God, I thank You that I am not like other men—extortioners, unjust, adulterers, or even as this tax collector. Every year, as Great Lent approaches, Orthodox Christians around the world are reminded that a Pharisaic confidence in ourselves and our pious efforts can bar our path towards enlightenment by blinding our eyes and blocking our ears to the wisdom granted only to those whose humility and dependence upon the compassion of the Holy Trinity keep them close enough to the Spirit to hear God’s will for any given situation delivered in whispers. God be merciful to me, a sinner, prayed the cheating, lying tax collector, having no leverage whatsoever with which to “earn” such a reward. It is this publican, Jesus tells us, who left forgiven.
Of all the astute things my priest has shared with us, the most helpful as of late has been about mystery - the Mystery of the Church and its inherent ambiguity when it comes to salvation. There is a necessary vagueness in the miracle of the sacraments lest we focus too much on the gifts ( how exactly they work and who most deserves them) and not the giver. When I act, using the tools provided by the Church, out of love and a longing for more and more of Christ, they effectively strip me of the biases and assumptions interfering with Divine Illumination and the Peace transcending all understanding. When I view them as a mandatory checklist for attaining the grace of God, however, those exact same tools break me down and remind me that I am nothing, capable of nothing pure or selfless on my own. I can’t, I am realizing, assess the Faith, define it, or try and crack it like a code if I want to tap into its soul transforming, life changing capabilities. No, it’s only through living it, clinging to it on a daily, moment-to-moment basis that I find any relief from the treadmill effect of feeling full of pride one minute and in despair over my sinfulness the next.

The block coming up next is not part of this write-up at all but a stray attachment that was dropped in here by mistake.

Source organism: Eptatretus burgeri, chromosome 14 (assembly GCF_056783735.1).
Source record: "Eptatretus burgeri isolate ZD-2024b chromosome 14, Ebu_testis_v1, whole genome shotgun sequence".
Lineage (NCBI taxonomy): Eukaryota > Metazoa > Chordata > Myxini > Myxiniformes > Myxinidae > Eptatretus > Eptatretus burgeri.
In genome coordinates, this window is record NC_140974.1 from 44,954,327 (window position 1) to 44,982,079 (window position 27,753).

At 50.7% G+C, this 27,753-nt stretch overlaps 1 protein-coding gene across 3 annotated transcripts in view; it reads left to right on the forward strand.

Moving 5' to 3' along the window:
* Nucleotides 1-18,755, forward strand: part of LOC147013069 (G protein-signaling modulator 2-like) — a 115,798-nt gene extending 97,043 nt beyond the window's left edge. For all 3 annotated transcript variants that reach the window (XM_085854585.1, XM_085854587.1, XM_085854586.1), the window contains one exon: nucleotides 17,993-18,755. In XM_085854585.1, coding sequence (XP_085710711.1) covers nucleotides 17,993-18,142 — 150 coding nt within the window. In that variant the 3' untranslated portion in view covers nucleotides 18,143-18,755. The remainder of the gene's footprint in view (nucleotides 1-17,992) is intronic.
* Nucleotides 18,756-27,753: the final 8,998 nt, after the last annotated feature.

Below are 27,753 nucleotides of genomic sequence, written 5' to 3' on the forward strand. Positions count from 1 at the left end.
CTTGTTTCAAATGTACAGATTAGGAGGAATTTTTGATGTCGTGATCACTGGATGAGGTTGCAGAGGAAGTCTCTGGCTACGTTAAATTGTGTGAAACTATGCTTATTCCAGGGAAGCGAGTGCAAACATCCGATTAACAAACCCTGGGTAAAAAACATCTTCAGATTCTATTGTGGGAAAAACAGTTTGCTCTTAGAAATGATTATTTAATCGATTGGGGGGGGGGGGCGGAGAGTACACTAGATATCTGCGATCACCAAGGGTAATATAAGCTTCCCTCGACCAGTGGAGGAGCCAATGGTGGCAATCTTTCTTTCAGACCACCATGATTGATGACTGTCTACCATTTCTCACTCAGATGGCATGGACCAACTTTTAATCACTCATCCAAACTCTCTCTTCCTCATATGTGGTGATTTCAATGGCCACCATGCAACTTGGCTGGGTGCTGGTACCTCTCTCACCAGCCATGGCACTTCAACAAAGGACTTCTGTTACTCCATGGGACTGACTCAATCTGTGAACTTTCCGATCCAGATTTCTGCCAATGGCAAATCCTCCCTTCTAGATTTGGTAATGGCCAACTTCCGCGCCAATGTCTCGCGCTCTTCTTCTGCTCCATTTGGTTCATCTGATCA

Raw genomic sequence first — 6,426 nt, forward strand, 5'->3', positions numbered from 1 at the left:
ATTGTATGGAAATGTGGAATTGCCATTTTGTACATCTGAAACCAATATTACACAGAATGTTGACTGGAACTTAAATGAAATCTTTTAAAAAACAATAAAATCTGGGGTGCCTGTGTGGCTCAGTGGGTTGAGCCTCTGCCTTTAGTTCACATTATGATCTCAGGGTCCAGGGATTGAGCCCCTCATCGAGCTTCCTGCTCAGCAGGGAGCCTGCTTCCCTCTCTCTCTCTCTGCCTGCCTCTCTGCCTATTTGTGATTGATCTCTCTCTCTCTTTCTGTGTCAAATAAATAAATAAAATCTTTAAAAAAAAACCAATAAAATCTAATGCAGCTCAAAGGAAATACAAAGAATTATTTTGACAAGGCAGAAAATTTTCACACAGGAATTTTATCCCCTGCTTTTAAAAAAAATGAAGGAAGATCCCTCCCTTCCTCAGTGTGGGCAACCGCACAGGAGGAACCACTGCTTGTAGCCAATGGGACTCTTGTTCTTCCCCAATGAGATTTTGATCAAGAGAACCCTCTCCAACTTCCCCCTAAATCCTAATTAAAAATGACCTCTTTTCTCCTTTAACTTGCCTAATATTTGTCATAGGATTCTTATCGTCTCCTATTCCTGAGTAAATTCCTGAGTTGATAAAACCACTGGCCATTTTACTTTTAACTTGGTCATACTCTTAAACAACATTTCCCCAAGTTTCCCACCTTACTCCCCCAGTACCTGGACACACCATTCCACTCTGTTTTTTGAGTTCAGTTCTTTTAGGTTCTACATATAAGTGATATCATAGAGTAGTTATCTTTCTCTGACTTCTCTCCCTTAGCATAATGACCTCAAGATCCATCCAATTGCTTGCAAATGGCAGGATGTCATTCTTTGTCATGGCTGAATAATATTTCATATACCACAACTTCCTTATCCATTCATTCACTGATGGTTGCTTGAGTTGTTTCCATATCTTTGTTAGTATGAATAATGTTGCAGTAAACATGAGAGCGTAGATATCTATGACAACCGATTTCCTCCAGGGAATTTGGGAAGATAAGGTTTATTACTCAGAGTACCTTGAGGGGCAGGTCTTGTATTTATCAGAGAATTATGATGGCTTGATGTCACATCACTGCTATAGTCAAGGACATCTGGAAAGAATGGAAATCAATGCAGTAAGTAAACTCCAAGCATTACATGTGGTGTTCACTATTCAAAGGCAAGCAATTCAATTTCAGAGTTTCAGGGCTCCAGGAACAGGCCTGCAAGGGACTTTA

Just last week, my wonderful Matushka, our priest’s wife, stopped by the house. It was a wreck; the kids were loud and disruptive. I was exposed as the frazzled and fallible gal I am and it was humbling, very humbling, to say the least. Without batting an eye at the chaos, she kept on making small talk and then proceeded to help me clean the kitchen, sweeping floors and washing dishes while I dried them. I had nothing of value to give in return for her kindness and generosity – no flowers, no zucchini bread, no bottle of wine, only a flimsy but heartfelt thank you which I offered again and again. She left and I teared up because it’s healing but also painful to have to accept for yourself and reveal to others your weaknesses. I was pondering this fact when I walked down to the basement to get my laundry and found a basket full of clean but rumpled clothing belonging to my sister-in-law whose been borrowing our dryer till theirs gets repaired. Having been blessed so undeservedly, I wanted to show my appreciation and pass on a mere portion of the thoughtfulness I’d experienced and so I folded those clothes, Paige’s clothes, because that’s what was right in front of me.
And so it goes, I inch my way from one lesson and revelation to the next, never peering too far ahead and praying continually for the fortitude and the confidence to not look back. From this day, from this hour, from this minute, said St. Herman of Alaska, let us strive to love GOD above all. There is clarity for those who seek it out of a yearning for true communion with the Father and the Son and the Holy Spirit. It’s crazy illogical and totally maddening, intellectually, that God has chosen the foolish things of the world to shame the wise and the weak to shame the strong (I Cor. 1:27), but there it is, plain as day, as hard as anything to accept but so freeing and fulfilling for those brave enough to get over themselves, let go of their misguided preconceptions and follow willingly the Truth of Christ as revealed through His Holy Church, wherever it leads them.